CPSA believes that this clause should be removed from the regulations as there are no potential health risks that could arise from having funeral providers using a hospital mortuary for business purposes. Many small providers do not to have their own mortuary but share one with other providers. If a provider was to reach an agreement with the appropriate authorities to use a local hospital mortuary, this could result in cost reductions for small providers and new entrants and thus lead to increased affordability for the public.

CPSA understands that the joint funeral industry submission has called for an amendment to this clause to remove the excerpt stating “except for the removal of bodies of persons who died in the hospital”. CPSA can see no reason for this proposal and therefore CPSA believes that, should this clause be kept in the regulations or moved to the regulations under another overseeing agency, this excerpt should be maintained.   

Recommendation 2

a) Regulation 5, clause (5) should be removed from the Public Health (Disposal of Bodies) Regulation 2002 as no potential health risks could arise from its removal. This clause has greater impact on funeral providers’ business practices and helps increase costs for the public.

b) Should Regulation 5, clause (5) be maintained in the Public Health (Disposal of Bodies) Regulation 2002, or moved to regulations under another overseeing agency, the clause should be kept in its entirety

Part 2 – Facilities: Regulation 8 – Vehicles

Health regulations should not stipulate what types of vehicles may or may not be used. Rather, they should stipulate only any procedures that should be followed to prevent the spread of disease and infection. This includes the purpose of use of (a part of) a vehicle, hygiene maintenance of a vehicle and the time a body is able to be kept in a vehicle. CPSA understands that vehicles typically considered as hearses are considerably expensive. By not specifying what type of vehicle a hearse should be, health regulations provide greater flexibility without increasing risk to public health and have the potential to reduce costs to small providers and the public.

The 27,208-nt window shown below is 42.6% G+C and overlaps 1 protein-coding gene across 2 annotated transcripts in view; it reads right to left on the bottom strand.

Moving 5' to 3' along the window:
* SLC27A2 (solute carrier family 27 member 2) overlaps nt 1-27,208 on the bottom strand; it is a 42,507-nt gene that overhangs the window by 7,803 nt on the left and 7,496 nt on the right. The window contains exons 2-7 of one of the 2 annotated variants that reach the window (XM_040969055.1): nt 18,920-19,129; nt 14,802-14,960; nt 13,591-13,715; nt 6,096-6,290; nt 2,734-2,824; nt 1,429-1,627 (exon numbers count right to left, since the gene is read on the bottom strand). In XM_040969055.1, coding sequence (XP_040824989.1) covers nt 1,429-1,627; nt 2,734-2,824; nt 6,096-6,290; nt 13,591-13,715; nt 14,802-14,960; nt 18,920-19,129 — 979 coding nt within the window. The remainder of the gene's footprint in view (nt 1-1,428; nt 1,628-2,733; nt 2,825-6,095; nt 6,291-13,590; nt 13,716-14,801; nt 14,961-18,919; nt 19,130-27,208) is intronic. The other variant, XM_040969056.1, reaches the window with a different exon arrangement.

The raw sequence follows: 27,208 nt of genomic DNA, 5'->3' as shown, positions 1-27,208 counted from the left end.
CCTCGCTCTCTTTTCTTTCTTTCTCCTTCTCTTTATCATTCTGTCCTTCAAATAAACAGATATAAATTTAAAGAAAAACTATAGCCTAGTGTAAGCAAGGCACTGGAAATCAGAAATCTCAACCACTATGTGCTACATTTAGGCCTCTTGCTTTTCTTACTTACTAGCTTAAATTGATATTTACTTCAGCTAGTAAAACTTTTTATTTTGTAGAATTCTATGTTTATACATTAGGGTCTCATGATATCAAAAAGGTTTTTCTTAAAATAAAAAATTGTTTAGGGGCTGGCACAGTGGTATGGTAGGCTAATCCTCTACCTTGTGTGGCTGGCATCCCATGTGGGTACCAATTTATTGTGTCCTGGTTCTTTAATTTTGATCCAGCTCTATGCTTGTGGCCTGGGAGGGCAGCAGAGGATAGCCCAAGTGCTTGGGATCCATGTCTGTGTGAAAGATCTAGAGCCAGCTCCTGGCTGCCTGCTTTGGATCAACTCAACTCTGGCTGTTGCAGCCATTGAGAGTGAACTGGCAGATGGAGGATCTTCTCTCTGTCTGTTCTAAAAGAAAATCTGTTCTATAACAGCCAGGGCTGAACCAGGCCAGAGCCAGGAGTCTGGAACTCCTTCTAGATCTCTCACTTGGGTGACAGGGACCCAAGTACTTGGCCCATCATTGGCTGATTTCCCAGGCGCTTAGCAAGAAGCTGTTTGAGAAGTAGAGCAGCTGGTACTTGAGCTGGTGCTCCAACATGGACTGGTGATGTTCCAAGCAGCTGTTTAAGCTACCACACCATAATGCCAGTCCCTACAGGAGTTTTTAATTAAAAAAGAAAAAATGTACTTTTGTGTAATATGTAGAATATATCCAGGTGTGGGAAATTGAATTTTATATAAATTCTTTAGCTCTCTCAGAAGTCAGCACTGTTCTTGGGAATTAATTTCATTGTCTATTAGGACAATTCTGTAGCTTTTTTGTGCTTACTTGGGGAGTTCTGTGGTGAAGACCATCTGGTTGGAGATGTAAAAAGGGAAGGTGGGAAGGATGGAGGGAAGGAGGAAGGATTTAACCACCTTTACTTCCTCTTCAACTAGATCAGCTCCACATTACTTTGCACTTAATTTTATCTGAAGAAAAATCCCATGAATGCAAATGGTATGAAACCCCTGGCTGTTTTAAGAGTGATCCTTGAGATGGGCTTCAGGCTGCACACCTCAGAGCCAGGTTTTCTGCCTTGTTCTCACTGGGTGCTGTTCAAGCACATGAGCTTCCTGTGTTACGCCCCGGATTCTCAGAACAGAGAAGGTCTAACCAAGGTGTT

Recommendation 3

Regulation 8 should only consist of clauses that prevent the spread of disease and infection through the use of a vehicle for the purposes of transporting a body

Part 3 – Handling of Bodies: Regulation 19 – Bodies to be placed in coffins

Regulation 19 states that unless there has been approval by the Director-General, a person must not bury or cremate a body unless the body has been placed in a coffin and the coffin has been securely sealed. CPSA believes that this regulation helps increase the cost of funerals to individuals and families who may otherwise wish to choose burial in a shroud or other such method. Currently, such burials can only take place if an exemption is provided by the Director-General or NSW Health’s Public Health Unit. Such exemptions are provided as either ‘general exemptions’, as in the case of particular religious customs, or in a ‘particular case’.

Three years ago, Lismore City Council established an eco-centric cemetery, the BushLand Cemetery. It is located in the bushlands of Lismore Memorial Gardens. The Council applied to NSW Health for an outright exclusion from requiring a coffined burial within the grounds of the BushLand Cemetery, however this was not provided. NSW Health Public Health Unit stated that: